Code P0137 (Symptoms, Causes and How)


Today’s vehicles rely on a complex network of sensors, cables and modules to support efficient operation. The data shared over this network is processed by the vehicle’s ECM/PCM and used to calculate numbers such as injection timing as well as injector pulse width.

As a benefit of this data transmission, today’s highly efficient vehicles run much cleaner than ever. This is primarily due to the ability of most engines to determine the correct air/fuel ratio under any given load, with a high degree of accuracy.

A series of oxygen sensors are used to detect excessively rich/lean exhaust conditions, allowing these conditions to be corrected on the fly. However, oxygen sensors are prone to failure over time, presenting many problems in the future.

These problems are often highlighted by a sudden check engine illumination in a vehicle’s instrument cluster, indicating that an active diagnostic trouble code has been stored. Of these O2 sensor-related error codes, none may be as widespread as DTC P0137.

Read on to learn more about DTC P0137 and how to fix these problems if they occur.

What does the P0137 code mean?

P0137 OBD-II Trouble Code Description

Low Voltage O2 Sensor Circuit (Bank 1, Sensor 2)

The P0137 diagnostic trouble code indicates that the voltage is lower than expected at the output of oxygen sensor #2, located along bank 1. The P0131 code applies to oxygen sensor #1 .

Typically, this voltage must drop below 450 millivolts for a period of 20 seconds or more. This means that the #2 engine O2 sensor cannot provide reliable information to the engine ECM.

Because the #2 oxygen sensor is located downstream of a vehicle’s catalytic converter, the engine in question cannot determine downstream exhaust values. Therefore, the engine management software is prevented from obtaining an accurate picture of the combustion efficiency in the affected bank.

Related: Code P0134, Code P0135, Code P0136, Code P0138, Code P0140 Code P0157

Code P0137 Symptoms

Several symptoms can be associated with the P0137 diagnostic trouble code, although these symptoms often vary on a case-by-case basis. These are some of the most common symptoms associated with DTC P0137.

Causes of Code P0137

Oxygen sensor

A P0137 diagnostic trouble code can be caused by a number of different conditions. The true root cause of such a problem can only be confirmed with a complete diagnosis.

However, here are some common causes of the P0137 code that every driver should know about.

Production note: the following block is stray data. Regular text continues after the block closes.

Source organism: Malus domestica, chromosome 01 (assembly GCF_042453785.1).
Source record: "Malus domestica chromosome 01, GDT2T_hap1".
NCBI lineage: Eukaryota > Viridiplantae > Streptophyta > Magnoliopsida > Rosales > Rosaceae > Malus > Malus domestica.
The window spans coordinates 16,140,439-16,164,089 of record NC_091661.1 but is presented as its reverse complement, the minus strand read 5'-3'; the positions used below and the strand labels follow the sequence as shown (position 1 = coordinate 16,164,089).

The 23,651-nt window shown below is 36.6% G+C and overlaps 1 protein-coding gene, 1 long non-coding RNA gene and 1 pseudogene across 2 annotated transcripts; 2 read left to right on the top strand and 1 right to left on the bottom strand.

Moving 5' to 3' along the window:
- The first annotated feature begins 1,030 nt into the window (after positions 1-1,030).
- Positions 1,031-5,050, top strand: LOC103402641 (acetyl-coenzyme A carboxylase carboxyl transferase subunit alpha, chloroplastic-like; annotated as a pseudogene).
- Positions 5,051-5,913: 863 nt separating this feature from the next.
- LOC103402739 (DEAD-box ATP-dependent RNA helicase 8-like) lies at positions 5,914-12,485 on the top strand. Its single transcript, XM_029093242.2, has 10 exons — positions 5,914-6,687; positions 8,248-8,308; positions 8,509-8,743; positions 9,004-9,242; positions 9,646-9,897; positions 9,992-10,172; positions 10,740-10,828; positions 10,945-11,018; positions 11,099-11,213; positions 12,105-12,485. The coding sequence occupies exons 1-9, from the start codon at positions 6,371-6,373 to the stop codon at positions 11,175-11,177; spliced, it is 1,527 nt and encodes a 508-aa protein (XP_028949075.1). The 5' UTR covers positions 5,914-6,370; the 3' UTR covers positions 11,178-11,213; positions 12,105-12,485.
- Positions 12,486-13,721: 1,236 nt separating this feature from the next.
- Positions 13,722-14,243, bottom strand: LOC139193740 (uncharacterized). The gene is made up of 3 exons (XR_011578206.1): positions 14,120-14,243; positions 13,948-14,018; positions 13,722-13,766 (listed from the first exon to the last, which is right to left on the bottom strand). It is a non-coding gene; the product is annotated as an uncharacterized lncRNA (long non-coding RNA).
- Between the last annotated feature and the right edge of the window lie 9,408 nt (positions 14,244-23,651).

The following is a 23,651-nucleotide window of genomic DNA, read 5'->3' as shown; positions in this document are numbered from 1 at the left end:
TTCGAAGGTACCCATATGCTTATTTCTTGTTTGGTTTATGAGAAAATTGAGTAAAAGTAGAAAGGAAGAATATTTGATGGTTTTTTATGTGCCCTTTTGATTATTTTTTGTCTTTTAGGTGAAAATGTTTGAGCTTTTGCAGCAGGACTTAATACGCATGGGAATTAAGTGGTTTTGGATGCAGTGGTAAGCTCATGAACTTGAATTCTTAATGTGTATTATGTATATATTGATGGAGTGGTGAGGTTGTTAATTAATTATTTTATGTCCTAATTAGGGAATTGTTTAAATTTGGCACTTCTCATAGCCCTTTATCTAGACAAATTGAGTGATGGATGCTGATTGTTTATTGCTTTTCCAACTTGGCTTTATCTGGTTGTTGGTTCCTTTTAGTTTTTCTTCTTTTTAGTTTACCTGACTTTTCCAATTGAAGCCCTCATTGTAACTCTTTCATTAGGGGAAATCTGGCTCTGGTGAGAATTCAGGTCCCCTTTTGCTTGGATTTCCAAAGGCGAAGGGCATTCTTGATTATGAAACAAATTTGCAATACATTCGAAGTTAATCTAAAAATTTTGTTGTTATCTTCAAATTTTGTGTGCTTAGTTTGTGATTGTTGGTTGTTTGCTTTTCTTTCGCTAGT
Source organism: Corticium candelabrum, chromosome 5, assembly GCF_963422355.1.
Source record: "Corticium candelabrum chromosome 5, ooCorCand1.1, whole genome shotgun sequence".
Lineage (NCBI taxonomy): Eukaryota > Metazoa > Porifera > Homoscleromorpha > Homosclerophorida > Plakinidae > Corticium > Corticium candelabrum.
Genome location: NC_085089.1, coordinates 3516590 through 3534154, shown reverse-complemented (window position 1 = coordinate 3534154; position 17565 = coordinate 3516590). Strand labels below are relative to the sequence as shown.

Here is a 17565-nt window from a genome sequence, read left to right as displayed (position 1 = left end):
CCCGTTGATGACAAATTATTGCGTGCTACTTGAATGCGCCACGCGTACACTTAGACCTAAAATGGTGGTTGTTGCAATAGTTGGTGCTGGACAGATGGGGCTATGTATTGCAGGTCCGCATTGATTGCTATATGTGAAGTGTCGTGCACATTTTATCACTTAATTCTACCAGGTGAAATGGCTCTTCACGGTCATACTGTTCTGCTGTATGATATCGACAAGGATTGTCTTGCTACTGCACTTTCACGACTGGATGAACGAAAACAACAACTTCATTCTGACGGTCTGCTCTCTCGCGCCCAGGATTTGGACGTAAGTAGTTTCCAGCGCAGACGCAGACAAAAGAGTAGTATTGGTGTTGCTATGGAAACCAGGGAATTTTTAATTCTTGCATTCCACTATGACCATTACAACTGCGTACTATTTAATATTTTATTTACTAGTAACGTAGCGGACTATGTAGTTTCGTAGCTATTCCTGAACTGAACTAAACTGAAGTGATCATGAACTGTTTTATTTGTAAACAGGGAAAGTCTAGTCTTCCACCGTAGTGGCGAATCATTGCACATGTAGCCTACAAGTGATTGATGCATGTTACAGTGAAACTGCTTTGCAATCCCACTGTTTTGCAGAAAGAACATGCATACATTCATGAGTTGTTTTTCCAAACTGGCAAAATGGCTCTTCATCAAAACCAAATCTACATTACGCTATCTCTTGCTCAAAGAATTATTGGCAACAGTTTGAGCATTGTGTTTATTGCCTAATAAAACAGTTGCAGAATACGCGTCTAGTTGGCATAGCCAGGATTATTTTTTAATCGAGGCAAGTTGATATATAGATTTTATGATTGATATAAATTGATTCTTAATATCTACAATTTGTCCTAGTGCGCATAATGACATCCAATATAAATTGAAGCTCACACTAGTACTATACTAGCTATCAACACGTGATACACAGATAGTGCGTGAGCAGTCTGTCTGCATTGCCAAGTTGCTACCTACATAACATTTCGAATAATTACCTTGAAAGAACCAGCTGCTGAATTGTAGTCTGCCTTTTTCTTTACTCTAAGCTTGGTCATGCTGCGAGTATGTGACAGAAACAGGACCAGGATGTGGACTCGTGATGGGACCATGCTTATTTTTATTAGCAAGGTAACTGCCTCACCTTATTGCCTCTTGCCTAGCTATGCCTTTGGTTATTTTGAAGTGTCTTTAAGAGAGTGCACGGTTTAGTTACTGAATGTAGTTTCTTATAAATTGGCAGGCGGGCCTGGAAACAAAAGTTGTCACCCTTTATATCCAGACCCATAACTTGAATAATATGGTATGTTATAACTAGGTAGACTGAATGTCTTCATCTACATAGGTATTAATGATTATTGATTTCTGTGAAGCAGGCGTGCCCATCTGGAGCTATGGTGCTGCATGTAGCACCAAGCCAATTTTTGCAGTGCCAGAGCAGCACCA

Is the P0137 code serious?

Generally, DTC P0137 is considered quite serious. Although a vehicle with this code can almost always be driven, it is not recommended to do so unless absolutely necessary.

Since engine O2 sensors determine downstream combustion efficiency, inoperative components of this nature can allow many to slip through the cracks.

If an engine were to run lean for a long period of time, undetected by a faulty oxygen sensor, serious damage could occur. In fact, such a condition can lead to increased wear of internal components, burned pistons, and valve damage. After that, a complete disassembly may be required.

In any case, a vehicle with an active DTC P0137 should be taken to a reputable auto service center as soon as possible.

How to fix code P0137

using an OBD2 scanner

The following steps will help you diagnose and fix the root cause of your vehicle’s P0137 trouble code. Additionally, it is always advisable to consult the specific factory service documents for your particular vehicle.

#1 – Check Additional Trouble Codes

Before starting the diagnostic process, it is important to verify that there are no other active fault codes stored. If additional codes are present, each must be carefully diagnosed to rule out any possible correlation.

#2 – Locate the sensor and physically inspect it

Below you will find oxygen sensor #2 (bank 1). After locating this sensor, check for damaged, pinched, or broken wires. Also, check that the sensor connector is securely locked.

Any defects noted must be corrected before continuing.

#3 – Check for exhaust leaks

It is also important to note that the main cause of your vehicle’s problems is a major leak. This can be achieved with the use of a smoke machine.

When connected to the vehicle’s exhaust duct, smoke escapes through all exhaust points. Any such leak must be repaired before continuing.

#4 – Check Fuel Pressure

Using a fuel pressure gauge, check that your vehicle has the correct fuel pressure when idling. Recorded pressure readings should mimic those found in specialized factory service documentation.

#5 – Find a vacuum leak

Unmetered air, such as air allowed into a leaky engine vacuum, can eventually cause a lean condition. Therefore, it is essential to find and repair any vacuum leaks found at this time.

In any case, a smoke machine can be used to locate these leaks with great precision.

#6 – Perform a voltage check

You will now warm up your vehicle to operating temperature and prepare to perform an O2 sensor voltage check. Unlike an upstream oxygen sensor, #2 oxygen sensors do not fluctuate continuously. Instead, a usable #2 O2 sensor should show only subtle voltage fluctuations.

In general, readings of this type should be between 0.1 V and 0.95 V, although readings typically average in the 0.5 V range. Any classification out of the spectrum during these tests requires the replacement of the sensor.



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